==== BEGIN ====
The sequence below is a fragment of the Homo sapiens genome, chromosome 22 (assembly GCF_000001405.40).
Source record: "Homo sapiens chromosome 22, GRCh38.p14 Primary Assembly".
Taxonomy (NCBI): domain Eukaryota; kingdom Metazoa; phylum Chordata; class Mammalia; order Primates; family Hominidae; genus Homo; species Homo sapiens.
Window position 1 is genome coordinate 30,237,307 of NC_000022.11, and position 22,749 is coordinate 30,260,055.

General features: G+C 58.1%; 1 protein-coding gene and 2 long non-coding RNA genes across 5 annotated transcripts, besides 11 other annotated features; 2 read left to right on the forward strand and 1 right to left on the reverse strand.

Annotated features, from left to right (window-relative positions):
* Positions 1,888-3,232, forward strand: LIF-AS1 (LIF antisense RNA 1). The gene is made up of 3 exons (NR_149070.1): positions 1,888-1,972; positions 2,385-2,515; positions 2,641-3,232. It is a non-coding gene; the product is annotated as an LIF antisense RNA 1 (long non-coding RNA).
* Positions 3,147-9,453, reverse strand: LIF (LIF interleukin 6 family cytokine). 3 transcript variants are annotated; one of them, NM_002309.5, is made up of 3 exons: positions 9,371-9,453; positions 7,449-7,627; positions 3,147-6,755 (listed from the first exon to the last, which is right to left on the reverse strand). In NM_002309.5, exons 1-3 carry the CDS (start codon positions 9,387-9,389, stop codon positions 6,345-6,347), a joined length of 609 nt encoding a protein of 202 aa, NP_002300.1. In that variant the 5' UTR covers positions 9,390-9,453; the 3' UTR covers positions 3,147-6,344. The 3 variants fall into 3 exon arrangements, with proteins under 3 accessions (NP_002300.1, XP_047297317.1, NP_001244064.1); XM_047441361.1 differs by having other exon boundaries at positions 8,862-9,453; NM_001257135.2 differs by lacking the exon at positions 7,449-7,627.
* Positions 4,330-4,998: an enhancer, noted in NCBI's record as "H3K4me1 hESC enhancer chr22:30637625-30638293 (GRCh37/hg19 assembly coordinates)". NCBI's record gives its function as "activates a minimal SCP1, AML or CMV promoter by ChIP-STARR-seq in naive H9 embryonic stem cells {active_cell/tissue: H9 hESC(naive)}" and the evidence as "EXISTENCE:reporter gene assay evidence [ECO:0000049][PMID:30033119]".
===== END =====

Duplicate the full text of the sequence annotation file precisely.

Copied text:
The sequence below is a fragment of the Homo sapiens genome, chromosome 22 (assembly GCF_000001405.40).
Source record: "Homo sapiens chromosome 22, GRCh38.p14 Primary Assembly".
Taxonomy (NCBI): domain Eukaryota; kingdom Metazoa; phylum Chordata; class Mammalia; order Primates; family Hominidae; genus Homo; species Homo sapiens.
Window position 1 is genome coordinate 30,237,307 of NC_000022.11, and position 22,749 is coordinate 30,260,055.

General features: G+C 58.1%; 1 protein-coding gene and 2 long non-coding RNA genes across 5 annotated transcripts, besides 11 other annotated features; 2 read left to right on the forward strand and 1 right to left on the reverse strand.

Annotated features, from left to right (window-relative positions):
* Positions 1,888-3,232, forward strand: LIF-AS1 (LIF antisense RNA 1). The gene is made up of 3 exons (NR_149070.1): positions 1,888-1,972; positions 2,385-2,515; positions 2,641-3,232. It is a non-coding gene; the product is annotated as an LIF antisense RNA 1 (long non-coding RNA).
* Positions 3,147-9,453, reverse strand: LIF (LIF interleukin 6 family cytokine). 3 transcript variants are annotated; one of them, NM_002309.5, is made up of 3 exons: positions 9,371-9,453; positions 7,449-7,627; positions 3,147-6,755 (listed from the first exon to the last, which is right to left on the reverse strand). In NM_002309.5, exons 1-3 carry the CDS (start codon positions 9,387-9,389, stop codon positions 6,345-6,347), a joined length of 609 nt encoding a protein of 202 aa, NP_002300.1. In that variant the 5' UTR covers positions 9,390-9,453; the 3' UTR covers positions 3,147-6,344. The 3 variants fall into 3 exon arrangements, with proteins under 3 accessions (NP_002300.1, XP_047297317.1, NP_001244064.1); XM_047441361.1 differs by having other exon boundaries at positions 8,862-9,453; NM_001257135.2 differs by lacking the exon at positions 7,449-7,627.
* Positions 4,330-4,998: an enhancer, noted in NCBI's record as "H3K4me1 hESC enhancer chr22:30637625-30638293 (GRCh37/hg19 assembly coordinates)". NCBI's record gives its function as "activates a minimal SCP1, AML or CMV promoter by ChIP-STARR-seq in naive H9 embryonic stem cells {active_cell/tissue: H9 hESC(naive)}" and the evidence as "EXISTENCE:reporter gene assay evidence [ECO:0000049][PMID:30033119]".